At this point, the choir performed an animated anthem, with much rhythmic clapping and swaying involved. Some in the congregation stood and clapped along with the choir during the performance. After that, Pastor Denny Davis came to the pulpit and asked for those having March birthdays to stand. After leading the congregation in singing Happy Birthday, he made some additional announcements about upcoming meetings. A soloist, along with the choir, then sang a song entitled “God Is Real,” which claimed that “God is real because I can feel Him in my soul.”

By the time Pastor Davis stood to preach, the service was nearly an hour long. Wearing a Geneva gown, he announced after a prayer that the title of his sermon was “Whatever it Takes,” taking for his text Luke 9:57-62, which reads as follows (ESV):

57 As they were going along the road, someone said to him, “I will follow you wherever you go.” 58 And Jesus said to him, “Foxes have holes, and birds of the air have nests, but the Son of Man has nowhere to lay his head.” 59 To another he said, “Follow me.” But he said, “Lord, let me first go and bury my father.” 60 And Jesus[a] said to him, “Leave the dead to bury their own dead. But as for you, go and proclaim the kingdom of God.” 61 Yet another said, “I will follow you, Lord, but let me first say farewell to those at my home.” 62 Jesus said to him, “No one who puts his hand to the plow and looks back is fit for the kingdom of God.”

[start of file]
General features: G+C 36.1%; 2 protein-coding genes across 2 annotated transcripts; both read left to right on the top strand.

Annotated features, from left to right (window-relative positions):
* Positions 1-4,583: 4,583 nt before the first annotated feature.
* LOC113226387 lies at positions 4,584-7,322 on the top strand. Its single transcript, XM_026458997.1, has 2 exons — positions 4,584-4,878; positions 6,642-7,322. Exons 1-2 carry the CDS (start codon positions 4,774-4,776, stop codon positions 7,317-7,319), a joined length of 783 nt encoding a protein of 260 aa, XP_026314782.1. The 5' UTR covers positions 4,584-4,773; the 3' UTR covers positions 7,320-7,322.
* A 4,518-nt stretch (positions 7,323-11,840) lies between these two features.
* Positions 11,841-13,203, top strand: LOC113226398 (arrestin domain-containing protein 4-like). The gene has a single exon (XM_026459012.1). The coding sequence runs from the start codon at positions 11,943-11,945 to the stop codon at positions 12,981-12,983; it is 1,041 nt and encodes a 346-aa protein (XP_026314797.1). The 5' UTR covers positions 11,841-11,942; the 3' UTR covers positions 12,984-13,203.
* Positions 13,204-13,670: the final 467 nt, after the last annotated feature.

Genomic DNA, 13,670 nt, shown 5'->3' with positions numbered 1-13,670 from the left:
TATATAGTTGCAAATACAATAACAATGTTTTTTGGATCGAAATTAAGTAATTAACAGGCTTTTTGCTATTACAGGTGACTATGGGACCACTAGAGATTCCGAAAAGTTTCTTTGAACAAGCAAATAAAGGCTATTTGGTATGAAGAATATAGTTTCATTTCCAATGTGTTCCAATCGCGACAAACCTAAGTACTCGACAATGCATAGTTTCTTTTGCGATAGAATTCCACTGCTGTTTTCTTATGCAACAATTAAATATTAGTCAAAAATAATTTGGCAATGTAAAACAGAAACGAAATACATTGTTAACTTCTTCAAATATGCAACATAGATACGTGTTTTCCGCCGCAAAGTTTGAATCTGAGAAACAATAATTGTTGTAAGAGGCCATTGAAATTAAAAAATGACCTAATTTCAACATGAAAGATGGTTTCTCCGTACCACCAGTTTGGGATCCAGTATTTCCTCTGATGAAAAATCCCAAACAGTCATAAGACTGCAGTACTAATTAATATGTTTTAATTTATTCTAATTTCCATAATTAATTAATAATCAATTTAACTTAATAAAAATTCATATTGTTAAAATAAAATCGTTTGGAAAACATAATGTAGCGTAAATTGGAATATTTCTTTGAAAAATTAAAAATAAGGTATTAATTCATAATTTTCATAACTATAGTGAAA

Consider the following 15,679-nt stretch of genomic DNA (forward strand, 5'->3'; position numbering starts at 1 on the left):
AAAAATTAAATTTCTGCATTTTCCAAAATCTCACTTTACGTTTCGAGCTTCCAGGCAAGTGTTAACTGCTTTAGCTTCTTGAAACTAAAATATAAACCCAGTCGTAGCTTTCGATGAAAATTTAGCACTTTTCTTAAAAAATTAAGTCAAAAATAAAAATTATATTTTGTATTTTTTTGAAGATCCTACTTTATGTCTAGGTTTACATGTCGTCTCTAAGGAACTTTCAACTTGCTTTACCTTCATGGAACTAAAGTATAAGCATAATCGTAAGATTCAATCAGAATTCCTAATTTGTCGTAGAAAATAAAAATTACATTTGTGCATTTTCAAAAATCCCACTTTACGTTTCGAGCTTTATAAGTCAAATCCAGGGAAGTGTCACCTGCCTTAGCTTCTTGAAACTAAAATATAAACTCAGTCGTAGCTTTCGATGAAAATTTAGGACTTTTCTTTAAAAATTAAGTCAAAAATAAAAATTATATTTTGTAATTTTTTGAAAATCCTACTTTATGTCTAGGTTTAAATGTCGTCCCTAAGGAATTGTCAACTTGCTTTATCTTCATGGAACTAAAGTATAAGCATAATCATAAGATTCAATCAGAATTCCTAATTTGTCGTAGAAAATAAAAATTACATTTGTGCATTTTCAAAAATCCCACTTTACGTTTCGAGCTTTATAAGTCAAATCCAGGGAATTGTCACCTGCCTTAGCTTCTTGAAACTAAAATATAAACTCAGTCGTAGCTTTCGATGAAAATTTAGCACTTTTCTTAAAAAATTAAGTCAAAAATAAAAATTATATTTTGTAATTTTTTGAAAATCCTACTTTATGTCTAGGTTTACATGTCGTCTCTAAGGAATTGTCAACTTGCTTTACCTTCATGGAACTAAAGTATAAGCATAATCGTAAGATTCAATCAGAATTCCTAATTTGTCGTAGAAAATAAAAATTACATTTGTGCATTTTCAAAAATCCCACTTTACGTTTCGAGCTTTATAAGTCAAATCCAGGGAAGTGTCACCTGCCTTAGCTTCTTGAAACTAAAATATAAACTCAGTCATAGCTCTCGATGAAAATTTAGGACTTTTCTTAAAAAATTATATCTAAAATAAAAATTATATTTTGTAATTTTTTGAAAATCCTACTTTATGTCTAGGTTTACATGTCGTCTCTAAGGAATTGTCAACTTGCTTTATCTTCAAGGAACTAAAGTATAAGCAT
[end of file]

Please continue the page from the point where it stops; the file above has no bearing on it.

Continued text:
Rev. Davis pointed out that in the text Jesus was exposing shallow commitments by some would be followers. After humorously referencing some secular love songs that make verbal commitments to one’s love that go well beyond what most men will actually follow through on, he pointedly stated that many Christians will sing, “I surrender all,” when they mean: “I surrender some.”

From this text, the pastor first talked about “the cost of followship.” He contrasted Jesus’ promise of the possibility of homelessness with the claims of modern prosperity preaching. He contended that Christians should not expect prosperity, but hardship, but added that rather than complain about our plight, Christians should remember the things that Jesus endured for us.

Second, the pastor spoke about “the urgency of followship.” Acknowledging that verses 59-60 appeared to be harsh, the pastor told the congregation that he had relied on a book entitled The Hard Sayings of Jesus (F.F. Bruce) to help explain the passage. Ultimately, he urged upon the congregation that we must move beyond past pain and be ready to move forward to the future in order to follow Jesus.

Finally, he spoke about the “commitment of followship,” which is to the King. One cannot follow Jesus and follow self at the same time. The pastor contended that no one can follow him and follow self at the same time. He argued that Jesus is saying here, “I have developed the rules. If you want to follow me, you have to live by the rules.”

From this point through the end of the sermon, the pastor began to use a melodic delivery that was punctuated by chords played by the organist. He closed by relating children’s games such as Simon Says to the necessity of following the words of Jesus and praying for the congregation.

An invitation for people to come forward was then made as the choir sang. The service concluded with an offering and communion taking place simultaneously while the choir and a soloist sang “The Blood Will Never Lose its Power.” Prayers were made both prior to and following the offering/communion ceremony.